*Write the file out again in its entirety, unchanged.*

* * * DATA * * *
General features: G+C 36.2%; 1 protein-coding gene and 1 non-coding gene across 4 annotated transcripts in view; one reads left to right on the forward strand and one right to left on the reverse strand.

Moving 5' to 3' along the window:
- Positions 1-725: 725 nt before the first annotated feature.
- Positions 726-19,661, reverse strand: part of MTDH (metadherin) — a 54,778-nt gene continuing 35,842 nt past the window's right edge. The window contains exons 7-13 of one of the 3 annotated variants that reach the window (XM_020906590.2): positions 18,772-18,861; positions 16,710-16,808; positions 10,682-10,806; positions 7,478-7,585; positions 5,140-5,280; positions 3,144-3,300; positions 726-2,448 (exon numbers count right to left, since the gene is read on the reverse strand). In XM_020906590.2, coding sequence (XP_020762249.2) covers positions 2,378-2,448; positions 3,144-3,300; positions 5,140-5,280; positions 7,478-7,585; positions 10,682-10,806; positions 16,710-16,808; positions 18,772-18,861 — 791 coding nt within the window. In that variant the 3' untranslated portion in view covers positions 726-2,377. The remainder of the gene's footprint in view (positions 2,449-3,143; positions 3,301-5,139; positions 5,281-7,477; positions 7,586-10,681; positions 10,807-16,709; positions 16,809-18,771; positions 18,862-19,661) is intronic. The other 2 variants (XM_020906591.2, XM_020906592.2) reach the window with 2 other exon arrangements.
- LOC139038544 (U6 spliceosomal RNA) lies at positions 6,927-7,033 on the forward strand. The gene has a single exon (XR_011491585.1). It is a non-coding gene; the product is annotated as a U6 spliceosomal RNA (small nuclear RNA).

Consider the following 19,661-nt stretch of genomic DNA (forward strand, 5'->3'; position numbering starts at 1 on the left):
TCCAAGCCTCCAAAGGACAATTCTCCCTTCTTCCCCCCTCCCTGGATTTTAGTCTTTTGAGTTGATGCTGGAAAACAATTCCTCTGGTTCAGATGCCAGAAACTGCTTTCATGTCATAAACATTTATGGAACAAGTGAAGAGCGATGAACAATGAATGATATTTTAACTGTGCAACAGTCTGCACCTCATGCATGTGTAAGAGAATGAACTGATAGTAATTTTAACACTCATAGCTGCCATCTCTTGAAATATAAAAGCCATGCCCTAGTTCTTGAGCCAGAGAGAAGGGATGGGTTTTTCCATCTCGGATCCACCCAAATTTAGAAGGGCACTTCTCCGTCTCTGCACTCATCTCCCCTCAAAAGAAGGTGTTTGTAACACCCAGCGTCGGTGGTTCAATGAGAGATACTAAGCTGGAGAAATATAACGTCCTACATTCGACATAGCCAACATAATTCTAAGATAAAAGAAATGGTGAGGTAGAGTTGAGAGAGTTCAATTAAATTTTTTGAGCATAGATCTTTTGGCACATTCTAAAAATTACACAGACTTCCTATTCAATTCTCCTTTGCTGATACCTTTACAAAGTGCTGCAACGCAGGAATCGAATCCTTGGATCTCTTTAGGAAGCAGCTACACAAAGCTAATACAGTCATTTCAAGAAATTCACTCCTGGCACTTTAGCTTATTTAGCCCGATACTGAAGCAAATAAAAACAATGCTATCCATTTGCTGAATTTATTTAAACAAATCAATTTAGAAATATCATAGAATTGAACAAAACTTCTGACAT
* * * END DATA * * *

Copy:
General features: G+C 36.2%; 1 protein-coding gene and 1 non-coding gene across 4 annotated transcripts in view; one reads left to right on the forward strand and one right to left on the reverse strand.

Moving 5' to 3' along the window:
- Positions 1-725: 725 nt before the first annotated feature.
- Positions 726-19,661, reverse strand: part of MTDH (metadherin) — a 54,778-nt gene continuing 35,842 nt past the window's right edge. The window contains exons 7-13 of one of the 3 annotated variants that reach the window (XM_020906590.2): positions 18,772-18,861; positions 16,710-16,808; positions 10,682-10,806; positions 7,478-7,585; positions 5,140-5,280; positions 3,144-3,300; positions 726-2,448 (exon numbers count right to left, since the gene is read on the reverse strand). In XM_020906590.2, coding sequence (XP_020762249.2) covers positions 2,378-2,448; positions 3,144-3,300; positions 5,140-5,280; positions 7,478-7,585; positions 10,682-10,806; positions 16,710-16,808; positions 18,772-18,861 — 791 coding nt within the window. In that variant the 3' untranslated portion in view covers positions 726-2,377. The remainder of the gene's footprint in view (positions 2,449-3,143; positions 3,301-5,139; positions 5,281-7,477; positions 7,586-10,681; positions 10,807-16,709; positions 16,809-18,771; positions 18,862-19,661) is intronic. The other 2 variants (XM_020906591.2, XM_020906592.2) reach the window with 2 other exon arrangements.
- LOC139038544 (U6 spliceosomal RNA) lies at positions 6,927-7,033 on the forward strand. The gene has a single exon (XR_011491585.1). It is a non-coding gene; the product is annotated as a U6 spliceosomal RNA (small nuclear RNA).

Consider the following 19,661-nt stretch of genomic DNA (forward strand, 5'->3'; position numbering starts at 1 on the left):
TCCAAGCCTCCAAAGGACAATTCTCCCTTCTTCCCCCCTCCCTGGATTTTAGTCTTTTGAGTTGATGCTGGAAAACAATTCCTCTGGTTCAGATGCCAGAAACTGCTTTCATGTCATAAACATTTATGGAACAAGTGAAGAGCGATGAACAATGAATGATATTTTAACTGTGCAACAGTCTGCACCTCATGCATGTGTAAGAGAATGAACTGATAGTAATTTTAACACTCATAGCTGCCATCTCTTGAAATATAAAAGCCATGCCCTAGTTCTTGAGCCAGAGAGAAGGGATGGGTTTTTCCATCTCGGATCCACCCAAATTTAGAAGGGCACTTCTCCGTCTCTGCACTCATCTCCCCTCAAAAGAAGGTGTTTGTAACACCCAGCGTCGGTGGTTCAATGAGAGATACTAAGCTGGAGAAATATAACGTCCTACATTCGACATAGCCAACATAATTCTAAGATAAAAGAAATGGTGAGGTAGAGTTGAGAGAGTTCAATTAAATTTTTTGAGCATAGATCTTTTGGCACATTCTAAAAATTACACAGACTTCCTATTCAATTCTCCTTTGCTGATACCTTTACAAAGTGCTGCAACGCAGGAATCGAATCCTTGGATCTCTTTAGGAAGCAGCTACACAAAGCTAATACAGTCATTTCAAGAAATTCACTCCTGGCACTTTAGCTTATTTAGCCCGATACTGAAGCAAATAAAAACAATGCTATCCATTTGCTGAATTTATTTAAACAAATCAATTTAGAAATATCATAGAATTGAACAAAACTTCTGACAT